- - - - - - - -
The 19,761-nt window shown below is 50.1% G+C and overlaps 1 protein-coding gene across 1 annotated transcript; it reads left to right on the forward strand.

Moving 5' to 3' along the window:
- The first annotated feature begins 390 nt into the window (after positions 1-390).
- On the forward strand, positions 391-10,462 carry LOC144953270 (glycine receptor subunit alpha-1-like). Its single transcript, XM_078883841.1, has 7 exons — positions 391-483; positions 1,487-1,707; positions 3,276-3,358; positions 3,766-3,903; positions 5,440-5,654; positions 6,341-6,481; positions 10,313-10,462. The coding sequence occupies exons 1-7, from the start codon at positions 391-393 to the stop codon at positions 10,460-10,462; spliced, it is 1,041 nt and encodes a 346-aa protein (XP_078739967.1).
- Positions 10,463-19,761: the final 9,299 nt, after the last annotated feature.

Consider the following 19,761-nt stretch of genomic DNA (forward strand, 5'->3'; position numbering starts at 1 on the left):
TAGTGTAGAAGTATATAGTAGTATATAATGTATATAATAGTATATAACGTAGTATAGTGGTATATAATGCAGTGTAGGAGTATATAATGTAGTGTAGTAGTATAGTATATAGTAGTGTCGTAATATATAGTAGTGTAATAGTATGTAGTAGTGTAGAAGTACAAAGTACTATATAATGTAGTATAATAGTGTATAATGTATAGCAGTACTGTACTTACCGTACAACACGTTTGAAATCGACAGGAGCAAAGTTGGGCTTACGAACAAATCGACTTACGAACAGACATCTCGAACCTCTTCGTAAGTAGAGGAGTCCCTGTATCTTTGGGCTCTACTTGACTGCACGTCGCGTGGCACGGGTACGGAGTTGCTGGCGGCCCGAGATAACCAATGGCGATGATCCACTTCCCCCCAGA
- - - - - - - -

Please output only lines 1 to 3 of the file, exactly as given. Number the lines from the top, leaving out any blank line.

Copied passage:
The 19,761-nt window shown below is 50.1% G+C and overlaps 1 protein-coding gene across 1 annotated transcript; it reads left to right on the forward strand.

Moving 5' to 3' along the window:
- The first annotated feature begins 390 nt into the window (after positions 1-390).